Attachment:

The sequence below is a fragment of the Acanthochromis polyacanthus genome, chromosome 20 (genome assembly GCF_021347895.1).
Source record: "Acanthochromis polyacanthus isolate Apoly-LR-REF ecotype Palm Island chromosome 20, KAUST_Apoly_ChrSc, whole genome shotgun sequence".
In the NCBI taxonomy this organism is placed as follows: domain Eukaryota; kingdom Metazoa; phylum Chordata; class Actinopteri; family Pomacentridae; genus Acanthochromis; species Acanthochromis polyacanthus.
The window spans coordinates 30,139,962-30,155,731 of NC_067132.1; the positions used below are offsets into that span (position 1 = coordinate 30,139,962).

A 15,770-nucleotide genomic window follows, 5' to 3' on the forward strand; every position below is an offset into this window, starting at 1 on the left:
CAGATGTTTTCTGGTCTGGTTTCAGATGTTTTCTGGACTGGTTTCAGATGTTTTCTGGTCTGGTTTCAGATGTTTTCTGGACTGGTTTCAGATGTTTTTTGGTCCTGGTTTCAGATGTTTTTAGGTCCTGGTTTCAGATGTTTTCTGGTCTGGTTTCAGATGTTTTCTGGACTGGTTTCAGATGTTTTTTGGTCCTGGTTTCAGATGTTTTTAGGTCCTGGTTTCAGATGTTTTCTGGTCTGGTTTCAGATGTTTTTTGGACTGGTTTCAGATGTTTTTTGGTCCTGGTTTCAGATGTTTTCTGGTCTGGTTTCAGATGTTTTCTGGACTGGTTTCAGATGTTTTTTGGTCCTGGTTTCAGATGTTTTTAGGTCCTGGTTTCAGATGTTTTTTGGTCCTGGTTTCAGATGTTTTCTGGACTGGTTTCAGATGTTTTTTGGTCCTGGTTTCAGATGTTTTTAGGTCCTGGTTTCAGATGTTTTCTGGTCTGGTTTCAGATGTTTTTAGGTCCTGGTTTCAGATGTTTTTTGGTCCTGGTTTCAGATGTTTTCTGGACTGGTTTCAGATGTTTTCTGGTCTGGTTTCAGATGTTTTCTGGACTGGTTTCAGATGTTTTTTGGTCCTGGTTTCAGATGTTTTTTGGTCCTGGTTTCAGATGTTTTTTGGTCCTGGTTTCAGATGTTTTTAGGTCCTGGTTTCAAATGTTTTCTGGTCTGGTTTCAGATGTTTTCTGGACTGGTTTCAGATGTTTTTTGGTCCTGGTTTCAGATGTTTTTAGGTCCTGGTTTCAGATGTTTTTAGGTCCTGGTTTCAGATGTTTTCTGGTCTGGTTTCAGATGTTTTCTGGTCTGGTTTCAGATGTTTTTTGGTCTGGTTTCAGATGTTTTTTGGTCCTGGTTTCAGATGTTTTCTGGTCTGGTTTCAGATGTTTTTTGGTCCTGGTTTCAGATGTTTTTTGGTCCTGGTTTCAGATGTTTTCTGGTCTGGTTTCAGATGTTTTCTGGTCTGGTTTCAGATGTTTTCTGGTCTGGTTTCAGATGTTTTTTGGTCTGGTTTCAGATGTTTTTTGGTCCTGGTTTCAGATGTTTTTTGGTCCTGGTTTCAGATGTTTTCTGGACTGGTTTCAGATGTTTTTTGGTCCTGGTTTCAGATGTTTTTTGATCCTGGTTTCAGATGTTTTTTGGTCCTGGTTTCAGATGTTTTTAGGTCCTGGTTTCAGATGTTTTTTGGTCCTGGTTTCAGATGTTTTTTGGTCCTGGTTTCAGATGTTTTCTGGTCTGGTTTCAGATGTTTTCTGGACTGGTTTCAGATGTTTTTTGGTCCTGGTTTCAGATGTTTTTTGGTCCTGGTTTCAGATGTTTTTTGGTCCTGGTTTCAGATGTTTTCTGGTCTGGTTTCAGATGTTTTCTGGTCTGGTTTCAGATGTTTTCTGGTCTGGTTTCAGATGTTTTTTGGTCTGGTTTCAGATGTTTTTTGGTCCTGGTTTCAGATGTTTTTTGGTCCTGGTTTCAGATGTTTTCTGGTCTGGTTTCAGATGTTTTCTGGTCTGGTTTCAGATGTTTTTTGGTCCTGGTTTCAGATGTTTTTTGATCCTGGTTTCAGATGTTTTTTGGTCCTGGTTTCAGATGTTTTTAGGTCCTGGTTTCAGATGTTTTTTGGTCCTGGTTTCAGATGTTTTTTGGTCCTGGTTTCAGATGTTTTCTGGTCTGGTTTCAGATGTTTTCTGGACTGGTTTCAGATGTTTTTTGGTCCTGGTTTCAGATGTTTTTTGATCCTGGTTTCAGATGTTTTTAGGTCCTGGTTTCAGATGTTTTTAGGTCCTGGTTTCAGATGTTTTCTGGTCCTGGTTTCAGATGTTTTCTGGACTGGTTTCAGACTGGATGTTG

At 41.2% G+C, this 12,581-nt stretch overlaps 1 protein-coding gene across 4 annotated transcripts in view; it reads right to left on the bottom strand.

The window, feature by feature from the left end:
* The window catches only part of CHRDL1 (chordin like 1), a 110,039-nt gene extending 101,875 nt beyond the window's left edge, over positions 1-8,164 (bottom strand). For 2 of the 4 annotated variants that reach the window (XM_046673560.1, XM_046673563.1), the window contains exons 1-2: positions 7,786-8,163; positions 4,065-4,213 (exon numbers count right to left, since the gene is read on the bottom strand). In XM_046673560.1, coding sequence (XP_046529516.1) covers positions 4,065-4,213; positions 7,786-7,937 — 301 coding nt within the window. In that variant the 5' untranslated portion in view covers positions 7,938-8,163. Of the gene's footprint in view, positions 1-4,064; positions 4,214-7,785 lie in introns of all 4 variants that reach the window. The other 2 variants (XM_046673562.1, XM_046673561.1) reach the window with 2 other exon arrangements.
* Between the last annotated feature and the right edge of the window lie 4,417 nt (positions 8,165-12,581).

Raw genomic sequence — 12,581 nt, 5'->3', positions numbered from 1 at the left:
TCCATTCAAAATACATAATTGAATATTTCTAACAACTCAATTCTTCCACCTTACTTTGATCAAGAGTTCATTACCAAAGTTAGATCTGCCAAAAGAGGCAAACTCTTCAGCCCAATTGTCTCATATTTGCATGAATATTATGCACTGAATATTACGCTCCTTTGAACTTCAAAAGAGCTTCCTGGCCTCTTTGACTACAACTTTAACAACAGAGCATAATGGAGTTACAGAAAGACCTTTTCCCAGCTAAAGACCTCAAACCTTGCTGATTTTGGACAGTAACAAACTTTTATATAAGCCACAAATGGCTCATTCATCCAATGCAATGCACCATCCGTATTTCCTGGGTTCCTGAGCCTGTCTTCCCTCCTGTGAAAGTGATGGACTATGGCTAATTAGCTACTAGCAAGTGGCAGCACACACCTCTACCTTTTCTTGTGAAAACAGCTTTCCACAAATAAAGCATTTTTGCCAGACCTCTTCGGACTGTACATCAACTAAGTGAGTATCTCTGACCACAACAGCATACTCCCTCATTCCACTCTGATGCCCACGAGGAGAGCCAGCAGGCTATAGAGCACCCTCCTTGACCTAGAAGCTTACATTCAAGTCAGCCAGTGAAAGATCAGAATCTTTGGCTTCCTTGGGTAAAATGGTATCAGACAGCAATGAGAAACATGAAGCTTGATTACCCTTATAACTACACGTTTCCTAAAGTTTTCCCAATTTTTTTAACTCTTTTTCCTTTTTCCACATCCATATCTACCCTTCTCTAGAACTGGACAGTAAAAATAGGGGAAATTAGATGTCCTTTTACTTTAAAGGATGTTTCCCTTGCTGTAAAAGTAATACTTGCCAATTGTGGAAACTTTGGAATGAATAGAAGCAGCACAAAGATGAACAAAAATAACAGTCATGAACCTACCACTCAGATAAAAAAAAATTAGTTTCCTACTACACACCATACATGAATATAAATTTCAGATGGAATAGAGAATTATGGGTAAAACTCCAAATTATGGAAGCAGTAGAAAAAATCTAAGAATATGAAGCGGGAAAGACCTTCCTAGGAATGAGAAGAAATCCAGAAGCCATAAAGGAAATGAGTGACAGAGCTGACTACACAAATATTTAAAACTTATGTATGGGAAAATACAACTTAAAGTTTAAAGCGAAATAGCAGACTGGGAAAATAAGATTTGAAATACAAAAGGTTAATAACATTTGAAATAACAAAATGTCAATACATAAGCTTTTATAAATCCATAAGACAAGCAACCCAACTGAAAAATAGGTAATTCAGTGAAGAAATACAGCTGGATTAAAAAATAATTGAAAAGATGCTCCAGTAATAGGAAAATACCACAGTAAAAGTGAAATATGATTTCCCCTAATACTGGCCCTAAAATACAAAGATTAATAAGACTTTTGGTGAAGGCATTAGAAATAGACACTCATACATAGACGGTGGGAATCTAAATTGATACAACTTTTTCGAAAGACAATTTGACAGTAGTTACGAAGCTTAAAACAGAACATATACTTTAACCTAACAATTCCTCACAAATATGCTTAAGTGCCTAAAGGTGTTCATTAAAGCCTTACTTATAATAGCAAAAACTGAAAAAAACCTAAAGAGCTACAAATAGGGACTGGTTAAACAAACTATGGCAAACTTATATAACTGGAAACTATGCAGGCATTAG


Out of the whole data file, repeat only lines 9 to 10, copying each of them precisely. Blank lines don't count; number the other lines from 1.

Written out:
* The window catches only part of CHRDL1 (chordin like 1), a 110,039-nt gene extending 101,875 nt beyond the window's left edge, over positions 1-8,164 (bottom strand). For 2 of the 4 annotated variants that reach the window (XM_046673560.1, XM_046673563.1), the window contains exons 1-2: positions 7,786-8,163; positions 4,065-4,213 (exon numbers count right to left, since the gene is read on the bottom strand). In XM_046673560.1, coding sequence (XP_046529516.1) covers positions 4,065-4,213; positions 7,786-7,937 — 301 coding nt within the window. In that variant the 5' untranslated portion in view covers positions 7,938-8,163. Of the gene's footprint in view, positions 1-4,064; positions 4,214-7,785 lie in introns of all 4 variants that reach the window. The other 2 variants (XM_046673562.1, XM_046673561.1) reach the window with 2 other exon arrangements.
* Between the last annotated feature and the right edge of the window lie 4,417 nt (positions 8,165-12,581).